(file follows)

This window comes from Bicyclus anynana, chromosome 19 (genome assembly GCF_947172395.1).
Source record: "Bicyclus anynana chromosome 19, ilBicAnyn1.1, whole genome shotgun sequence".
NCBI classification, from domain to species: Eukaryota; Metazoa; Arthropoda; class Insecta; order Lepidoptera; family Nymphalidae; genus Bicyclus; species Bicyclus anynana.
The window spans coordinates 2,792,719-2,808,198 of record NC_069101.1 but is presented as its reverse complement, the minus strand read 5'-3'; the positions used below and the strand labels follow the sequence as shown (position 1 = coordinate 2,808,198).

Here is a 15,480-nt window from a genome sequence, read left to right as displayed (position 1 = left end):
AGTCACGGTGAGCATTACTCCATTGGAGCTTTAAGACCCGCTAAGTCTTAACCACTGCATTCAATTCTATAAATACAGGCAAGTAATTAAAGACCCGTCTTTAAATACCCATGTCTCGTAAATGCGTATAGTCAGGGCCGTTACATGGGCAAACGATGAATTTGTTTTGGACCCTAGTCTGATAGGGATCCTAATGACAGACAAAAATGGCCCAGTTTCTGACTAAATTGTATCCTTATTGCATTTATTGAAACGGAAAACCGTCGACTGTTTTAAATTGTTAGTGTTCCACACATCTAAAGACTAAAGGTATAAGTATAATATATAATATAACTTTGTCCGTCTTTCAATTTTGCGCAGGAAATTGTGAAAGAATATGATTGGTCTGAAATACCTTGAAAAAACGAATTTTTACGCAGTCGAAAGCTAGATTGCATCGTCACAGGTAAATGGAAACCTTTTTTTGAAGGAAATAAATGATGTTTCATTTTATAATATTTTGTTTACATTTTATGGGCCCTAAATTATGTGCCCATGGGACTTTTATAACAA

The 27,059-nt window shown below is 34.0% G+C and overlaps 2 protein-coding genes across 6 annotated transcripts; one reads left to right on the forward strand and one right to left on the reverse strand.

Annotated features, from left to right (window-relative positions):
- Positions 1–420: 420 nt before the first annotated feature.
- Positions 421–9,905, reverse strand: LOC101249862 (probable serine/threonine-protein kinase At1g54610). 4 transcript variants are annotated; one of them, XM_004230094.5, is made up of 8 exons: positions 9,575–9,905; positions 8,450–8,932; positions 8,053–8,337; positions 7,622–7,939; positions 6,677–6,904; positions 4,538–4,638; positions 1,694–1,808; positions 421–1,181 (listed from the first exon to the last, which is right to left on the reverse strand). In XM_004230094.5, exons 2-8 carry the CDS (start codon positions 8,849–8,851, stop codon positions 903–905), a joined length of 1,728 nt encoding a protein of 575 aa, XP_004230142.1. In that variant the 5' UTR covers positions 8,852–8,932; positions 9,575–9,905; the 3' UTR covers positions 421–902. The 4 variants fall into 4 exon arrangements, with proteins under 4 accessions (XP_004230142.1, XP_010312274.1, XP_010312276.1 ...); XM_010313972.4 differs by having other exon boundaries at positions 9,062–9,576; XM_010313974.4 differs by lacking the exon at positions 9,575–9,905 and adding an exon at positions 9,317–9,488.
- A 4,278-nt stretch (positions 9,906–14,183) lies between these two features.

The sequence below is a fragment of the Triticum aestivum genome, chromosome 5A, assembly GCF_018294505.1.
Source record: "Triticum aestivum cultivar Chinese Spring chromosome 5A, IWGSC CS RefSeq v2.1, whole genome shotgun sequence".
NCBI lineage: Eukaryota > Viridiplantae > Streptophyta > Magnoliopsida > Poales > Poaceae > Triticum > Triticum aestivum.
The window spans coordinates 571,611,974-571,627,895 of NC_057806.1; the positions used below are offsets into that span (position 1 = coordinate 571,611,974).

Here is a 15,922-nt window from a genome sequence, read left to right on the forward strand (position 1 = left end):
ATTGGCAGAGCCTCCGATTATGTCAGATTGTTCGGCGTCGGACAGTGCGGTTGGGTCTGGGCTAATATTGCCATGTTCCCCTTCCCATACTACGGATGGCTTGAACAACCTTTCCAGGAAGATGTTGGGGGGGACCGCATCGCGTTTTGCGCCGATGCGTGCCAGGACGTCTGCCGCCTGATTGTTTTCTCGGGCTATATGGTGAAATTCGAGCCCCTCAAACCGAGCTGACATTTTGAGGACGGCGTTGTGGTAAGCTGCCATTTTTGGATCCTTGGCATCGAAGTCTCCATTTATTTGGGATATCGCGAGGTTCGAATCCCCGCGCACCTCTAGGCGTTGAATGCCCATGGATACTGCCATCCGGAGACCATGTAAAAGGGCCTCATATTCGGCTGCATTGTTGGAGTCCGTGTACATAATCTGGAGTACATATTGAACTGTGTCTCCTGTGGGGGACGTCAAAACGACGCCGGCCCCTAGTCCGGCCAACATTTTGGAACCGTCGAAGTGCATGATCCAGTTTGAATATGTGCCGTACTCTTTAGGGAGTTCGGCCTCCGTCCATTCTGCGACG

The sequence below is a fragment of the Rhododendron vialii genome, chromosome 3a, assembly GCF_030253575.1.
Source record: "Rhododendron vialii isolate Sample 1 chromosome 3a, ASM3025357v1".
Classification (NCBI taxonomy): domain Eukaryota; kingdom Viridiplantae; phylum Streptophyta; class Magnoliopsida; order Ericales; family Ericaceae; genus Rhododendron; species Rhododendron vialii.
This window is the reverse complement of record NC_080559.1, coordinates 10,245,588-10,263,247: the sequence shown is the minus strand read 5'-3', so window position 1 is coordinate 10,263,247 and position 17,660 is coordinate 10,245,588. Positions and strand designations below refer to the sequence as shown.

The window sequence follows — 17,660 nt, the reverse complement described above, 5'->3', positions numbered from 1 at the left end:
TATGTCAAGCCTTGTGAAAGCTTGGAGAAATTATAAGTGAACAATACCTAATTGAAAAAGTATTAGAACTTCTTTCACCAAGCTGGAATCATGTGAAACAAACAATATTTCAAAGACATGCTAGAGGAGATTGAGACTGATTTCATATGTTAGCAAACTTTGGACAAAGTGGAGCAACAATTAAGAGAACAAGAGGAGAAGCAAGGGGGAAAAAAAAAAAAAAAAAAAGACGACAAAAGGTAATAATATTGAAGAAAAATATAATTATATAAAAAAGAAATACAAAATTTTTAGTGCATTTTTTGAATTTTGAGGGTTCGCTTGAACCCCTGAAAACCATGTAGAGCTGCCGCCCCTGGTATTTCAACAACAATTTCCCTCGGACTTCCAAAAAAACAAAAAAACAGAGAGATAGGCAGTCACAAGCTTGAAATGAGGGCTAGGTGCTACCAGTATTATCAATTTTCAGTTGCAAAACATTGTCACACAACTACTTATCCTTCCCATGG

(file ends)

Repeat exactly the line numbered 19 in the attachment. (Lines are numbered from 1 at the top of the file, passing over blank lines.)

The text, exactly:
Source record: "Rhododendron vialii isolate Sample 1 chromosome 3a, ASM3025357v1".